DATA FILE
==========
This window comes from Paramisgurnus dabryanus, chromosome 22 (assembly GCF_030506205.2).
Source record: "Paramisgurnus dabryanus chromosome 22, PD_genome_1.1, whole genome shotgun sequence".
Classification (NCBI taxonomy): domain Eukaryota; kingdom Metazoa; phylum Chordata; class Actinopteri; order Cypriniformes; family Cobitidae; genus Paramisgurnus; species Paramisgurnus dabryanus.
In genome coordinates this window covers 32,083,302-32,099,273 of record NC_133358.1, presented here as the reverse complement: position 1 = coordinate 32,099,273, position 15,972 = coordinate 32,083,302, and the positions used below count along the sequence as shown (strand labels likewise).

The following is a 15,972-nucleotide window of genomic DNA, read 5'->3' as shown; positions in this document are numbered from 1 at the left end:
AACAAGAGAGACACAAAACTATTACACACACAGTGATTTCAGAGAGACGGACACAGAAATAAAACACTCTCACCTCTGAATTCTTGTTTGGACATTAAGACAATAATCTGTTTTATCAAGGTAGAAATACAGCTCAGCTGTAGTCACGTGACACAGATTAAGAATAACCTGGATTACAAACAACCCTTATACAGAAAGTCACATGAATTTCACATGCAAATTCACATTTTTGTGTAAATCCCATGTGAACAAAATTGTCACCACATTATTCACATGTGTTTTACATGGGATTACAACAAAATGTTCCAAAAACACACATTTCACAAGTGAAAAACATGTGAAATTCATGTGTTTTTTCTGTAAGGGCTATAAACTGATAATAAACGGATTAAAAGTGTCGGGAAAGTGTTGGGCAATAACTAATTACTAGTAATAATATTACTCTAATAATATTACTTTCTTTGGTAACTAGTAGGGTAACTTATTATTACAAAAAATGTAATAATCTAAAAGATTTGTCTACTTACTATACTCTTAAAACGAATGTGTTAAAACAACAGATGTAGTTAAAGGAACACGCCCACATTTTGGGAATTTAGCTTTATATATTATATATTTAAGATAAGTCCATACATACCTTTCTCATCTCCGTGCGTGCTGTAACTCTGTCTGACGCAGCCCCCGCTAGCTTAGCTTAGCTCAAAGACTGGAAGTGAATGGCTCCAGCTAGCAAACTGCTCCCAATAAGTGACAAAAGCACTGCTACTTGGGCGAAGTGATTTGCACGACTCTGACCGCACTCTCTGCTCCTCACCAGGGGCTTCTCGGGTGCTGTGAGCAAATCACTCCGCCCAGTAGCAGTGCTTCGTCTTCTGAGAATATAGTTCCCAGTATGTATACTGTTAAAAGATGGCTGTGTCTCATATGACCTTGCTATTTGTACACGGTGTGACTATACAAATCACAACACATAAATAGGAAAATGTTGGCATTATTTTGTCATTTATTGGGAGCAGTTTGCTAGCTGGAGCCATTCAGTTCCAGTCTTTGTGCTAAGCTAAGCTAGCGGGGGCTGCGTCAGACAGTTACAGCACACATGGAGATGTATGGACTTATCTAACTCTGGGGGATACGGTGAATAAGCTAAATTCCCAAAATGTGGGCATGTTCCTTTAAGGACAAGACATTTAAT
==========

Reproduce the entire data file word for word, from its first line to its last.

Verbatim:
This window comes from Paramisgurnus dabryanus, chromosome 22 (assembly GCF_030506205.2).
Source record: "Paramisgurnus dabryanus chromosome 22, PD_genome_1.1, whole genome shotgun sequence".
Classification (NCBI taxonomy): domain Eukaryota; kingdom Metazoa; phylum Chordata; class Actinopteri; order Cypriniformes; family Cobitidae; genus Paramisgurnus; species Paramisgurnus dabryanus.
In genome coordinates this window covers 32,083,302-32,099,273 of record NC_133358.1, presented here as the reverse complement: position 1 = coordinate 32,099,273, position 15,972 = coordinate 32,083,302, and the positions used below count along the sequence as shown (strand labels likewise).

The following is a 15,972-nucleotide window of genomic DNA, read 5'->3' as shown; positions in this document are numbered from 1 at the left end:
AACAAGAGAGACACAAAACTATTACACACACAGTGATTTCAGAGAGACGGACACAGAAATAAAACACTCTCACCTCTGAATTCTTGTTTGGACATTAAGACAATAATCTGTTTTATCAAGGTAGAAATACAGCTCAGCTGTAGTCACGTGACACAGATTAAGAATAACCTGGATTACAAACAACCCTTATACAGAAAGTCACATGAATTTCACATGCAAATTCACATTTTTGTGTAAATCCCATGTGAACAAAATTGTCACCACATTATTCACATGTGTTTTACATGGGATTACAACAAAATGTTCCAAAAACACACATTTCACAAGTGAAAAACATGTGAAATTCATGTGTTTTTTCTGTAAGGGCTATAAACTGATAATAAACGGATTAAAAGTGTCGGGAAAGTGTTGGGCAATAACTAATTACTAGTAATAATATTACTCTAATAATATTACTTTCTTTGGTAACTAGTAGGGTAACTTATTATTACAAAAAATGTAATAATCTAAAAGATTTGTCTACTTACTATACTCTTAAAACGAATGTGTTAAAACAACAGATGTAGTTAAAGGAACACGCCCACATTTTGGGAATTTAGCTTTATATATTATATATTTAAGATAAGTCCATACATACCTTTCTCATCTCCGTGCGTGCTGTAACTCTGTCTGACGCAGCCCCCGCTAGCTTAGCTTAGCTCAAAGACTGGAAGTGAATGGCTCCAGCTAGCAAACTGCTCCCAATAAGTGACAAAAGCACTGCTACTTGGGCGAAGTGATTTGCACGACTCTGACCGCACTCTCTGCTCCTCACCAGGGGCTTCTCGGGTGCTGTGAGCAAATCACTCCGCCCAGTAGCAGTGCTTCGTCTTCTGAGAATATAGTTCCCAGTATGTATACTGTTAAAAGATGGCTGTGTCTCATATGACCTTGCTATTTGTACACGGTGTGACTATACAAATCACAACACATAAATAGGAAAATGTTGGCATTATTTTGTCATTTATTGGGAGCAGTTTGCTAGCTGGAGCCATTCAGTTCCAGTCTTTGTGCTAAGCTAAGCTAGCGGGGGCTGCGTCAGACAGTTACAGCACACATGGAGATGTATGGACTTATCTAACTCTGGGGGATACGGTGAATAAGCTAAATTCCCAAAATGTGGGCATGTTCCTTTAAGGACAAGACATTTAAT